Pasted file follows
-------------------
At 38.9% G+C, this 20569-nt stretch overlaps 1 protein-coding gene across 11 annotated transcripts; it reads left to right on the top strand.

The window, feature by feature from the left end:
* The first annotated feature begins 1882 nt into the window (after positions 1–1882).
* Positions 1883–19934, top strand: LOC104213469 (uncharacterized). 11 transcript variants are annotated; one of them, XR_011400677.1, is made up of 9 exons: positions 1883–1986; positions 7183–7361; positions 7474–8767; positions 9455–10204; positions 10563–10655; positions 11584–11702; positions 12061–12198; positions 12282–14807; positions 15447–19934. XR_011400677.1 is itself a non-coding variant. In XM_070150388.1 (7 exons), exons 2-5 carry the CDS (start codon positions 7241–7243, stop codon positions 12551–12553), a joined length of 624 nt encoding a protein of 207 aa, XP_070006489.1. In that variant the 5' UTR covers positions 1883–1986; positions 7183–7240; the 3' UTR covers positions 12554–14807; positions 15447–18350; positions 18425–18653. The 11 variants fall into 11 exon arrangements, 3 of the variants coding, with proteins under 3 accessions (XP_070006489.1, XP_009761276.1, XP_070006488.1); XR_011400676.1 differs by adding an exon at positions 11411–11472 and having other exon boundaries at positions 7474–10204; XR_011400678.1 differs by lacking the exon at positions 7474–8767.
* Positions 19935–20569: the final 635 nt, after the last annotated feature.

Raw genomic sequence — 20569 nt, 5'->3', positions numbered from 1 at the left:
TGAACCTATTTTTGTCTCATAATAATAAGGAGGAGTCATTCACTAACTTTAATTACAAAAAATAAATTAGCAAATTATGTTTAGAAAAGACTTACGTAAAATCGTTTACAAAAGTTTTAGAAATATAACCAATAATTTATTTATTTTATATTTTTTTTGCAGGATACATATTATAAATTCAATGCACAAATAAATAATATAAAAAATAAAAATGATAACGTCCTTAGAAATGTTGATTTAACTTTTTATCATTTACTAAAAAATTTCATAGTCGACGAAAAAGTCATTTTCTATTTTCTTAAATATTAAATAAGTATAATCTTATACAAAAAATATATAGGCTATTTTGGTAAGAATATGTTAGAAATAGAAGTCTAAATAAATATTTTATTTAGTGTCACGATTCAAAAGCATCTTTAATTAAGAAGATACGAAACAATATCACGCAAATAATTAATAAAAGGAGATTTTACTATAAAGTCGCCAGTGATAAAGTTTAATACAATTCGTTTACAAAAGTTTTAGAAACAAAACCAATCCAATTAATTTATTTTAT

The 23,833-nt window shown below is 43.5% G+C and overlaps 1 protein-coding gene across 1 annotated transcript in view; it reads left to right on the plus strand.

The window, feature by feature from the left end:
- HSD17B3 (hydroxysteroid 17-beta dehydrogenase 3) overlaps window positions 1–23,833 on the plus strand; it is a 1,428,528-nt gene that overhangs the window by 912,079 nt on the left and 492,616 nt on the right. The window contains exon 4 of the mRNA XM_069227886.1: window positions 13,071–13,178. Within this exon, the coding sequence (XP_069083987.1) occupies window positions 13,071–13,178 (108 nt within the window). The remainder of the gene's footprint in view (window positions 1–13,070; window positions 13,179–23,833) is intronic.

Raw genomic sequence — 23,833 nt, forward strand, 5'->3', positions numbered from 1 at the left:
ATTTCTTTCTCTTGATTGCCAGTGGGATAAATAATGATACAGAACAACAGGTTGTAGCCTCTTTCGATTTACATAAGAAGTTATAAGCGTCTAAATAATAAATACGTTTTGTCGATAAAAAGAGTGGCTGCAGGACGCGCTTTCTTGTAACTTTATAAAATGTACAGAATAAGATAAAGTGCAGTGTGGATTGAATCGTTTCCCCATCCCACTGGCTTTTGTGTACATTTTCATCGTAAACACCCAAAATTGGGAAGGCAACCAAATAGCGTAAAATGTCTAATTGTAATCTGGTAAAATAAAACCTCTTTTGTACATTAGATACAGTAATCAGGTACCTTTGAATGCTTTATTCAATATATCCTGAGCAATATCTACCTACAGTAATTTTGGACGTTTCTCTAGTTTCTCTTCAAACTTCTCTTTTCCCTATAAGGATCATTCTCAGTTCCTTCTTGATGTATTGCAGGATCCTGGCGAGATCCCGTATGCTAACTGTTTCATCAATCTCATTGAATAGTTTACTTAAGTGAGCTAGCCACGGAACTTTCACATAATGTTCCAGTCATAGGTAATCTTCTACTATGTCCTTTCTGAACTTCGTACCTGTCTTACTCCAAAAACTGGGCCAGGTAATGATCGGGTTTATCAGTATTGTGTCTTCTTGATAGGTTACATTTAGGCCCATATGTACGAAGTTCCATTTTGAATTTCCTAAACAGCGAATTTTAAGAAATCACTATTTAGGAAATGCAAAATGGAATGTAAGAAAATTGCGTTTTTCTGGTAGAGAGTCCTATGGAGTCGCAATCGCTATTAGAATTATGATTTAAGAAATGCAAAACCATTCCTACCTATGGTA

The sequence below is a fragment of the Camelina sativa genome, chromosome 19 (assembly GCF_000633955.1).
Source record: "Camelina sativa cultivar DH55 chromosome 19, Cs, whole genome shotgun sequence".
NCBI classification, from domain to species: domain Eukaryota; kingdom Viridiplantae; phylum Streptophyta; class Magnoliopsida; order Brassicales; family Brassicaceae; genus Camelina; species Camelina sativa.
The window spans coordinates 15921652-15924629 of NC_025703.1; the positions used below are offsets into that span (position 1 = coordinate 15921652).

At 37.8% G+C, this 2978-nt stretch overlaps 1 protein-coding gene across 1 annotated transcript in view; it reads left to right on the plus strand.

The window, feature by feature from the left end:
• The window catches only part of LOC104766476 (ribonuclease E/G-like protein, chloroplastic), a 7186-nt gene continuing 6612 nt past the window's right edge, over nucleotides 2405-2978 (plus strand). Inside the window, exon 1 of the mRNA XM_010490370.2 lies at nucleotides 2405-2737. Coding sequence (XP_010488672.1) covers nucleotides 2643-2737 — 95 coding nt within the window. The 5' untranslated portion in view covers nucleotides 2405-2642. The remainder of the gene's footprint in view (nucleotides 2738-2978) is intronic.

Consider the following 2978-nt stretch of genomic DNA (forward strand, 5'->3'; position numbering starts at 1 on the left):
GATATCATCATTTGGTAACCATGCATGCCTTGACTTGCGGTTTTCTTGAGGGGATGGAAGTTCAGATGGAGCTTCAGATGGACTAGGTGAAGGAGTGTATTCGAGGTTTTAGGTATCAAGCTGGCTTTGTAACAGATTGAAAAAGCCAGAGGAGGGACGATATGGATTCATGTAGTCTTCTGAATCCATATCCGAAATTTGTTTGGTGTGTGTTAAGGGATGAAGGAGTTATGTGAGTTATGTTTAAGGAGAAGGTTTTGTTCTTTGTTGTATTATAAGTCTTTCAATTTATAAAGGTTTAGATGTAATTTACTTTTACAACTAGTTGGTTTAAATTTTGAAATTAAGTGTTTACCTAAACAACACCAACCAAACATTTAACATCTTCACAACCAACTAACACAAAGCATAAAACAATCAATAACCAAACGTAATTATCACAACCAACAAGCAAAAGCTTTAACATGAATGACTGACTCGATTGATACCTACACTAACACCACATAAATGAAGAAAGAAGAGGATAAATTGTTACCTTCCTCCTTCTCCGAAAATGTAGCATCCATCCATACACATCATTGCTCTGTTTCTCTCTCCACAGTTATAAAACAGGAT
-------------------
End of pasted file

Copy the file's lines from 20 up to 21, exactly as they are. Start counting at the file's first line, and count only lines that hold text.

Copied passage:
Consider the following 2978-nt stretch of genomic DNA (forward strand, 5'->3'; position numbering starts at 1 on the left):
GATATCATCATTTGGTAACCATGCATGCCTTGACTTGCGGTTTTCTTGAGGGGATGGAAGTTCAGATGGAGCTTCAGATGGACTAGGTGAAGGAGTGTATTCGAGGTTTTAGGTATCAAGCTGGCTTTGTAACAGATTGAAAAAGCCAGAGGAGGGACGATATGGATTCATGTAGTCTTCTGAATCCATATCCGAAATTTGTTTGGTGTGTGTTAAGGGATGAAGGAGTTATGTGAGTTATGTTTAAGGAGAAGGTTTTGTTCTTTGTTGTATTATAAGTCTTTCAATTTATAAAGGTTTAGATGTAATTTACTTTTACAACTAGTTGGTTTAAATTTTGAAATTAAGTGTTTACCTAAACAACACCAACCAAACATTTAACATCTTCACAACCAACTAACACAAAGCATAAAACAATCAATAACCAAACGTAATTATCACAACCAACAAGCAAAAGCTTTAACATGAATGACTGACTCGATTGATACCTACACTAACACCACATAAATGAAGAAAGAAGAGGATAAATTGTTACCTTCCTCCTTCTCCGAAAATGTAGCATCCATCCATACACATCATTGCTCTGTTTCTCTCTCCACAGTTATAAAACAGGAT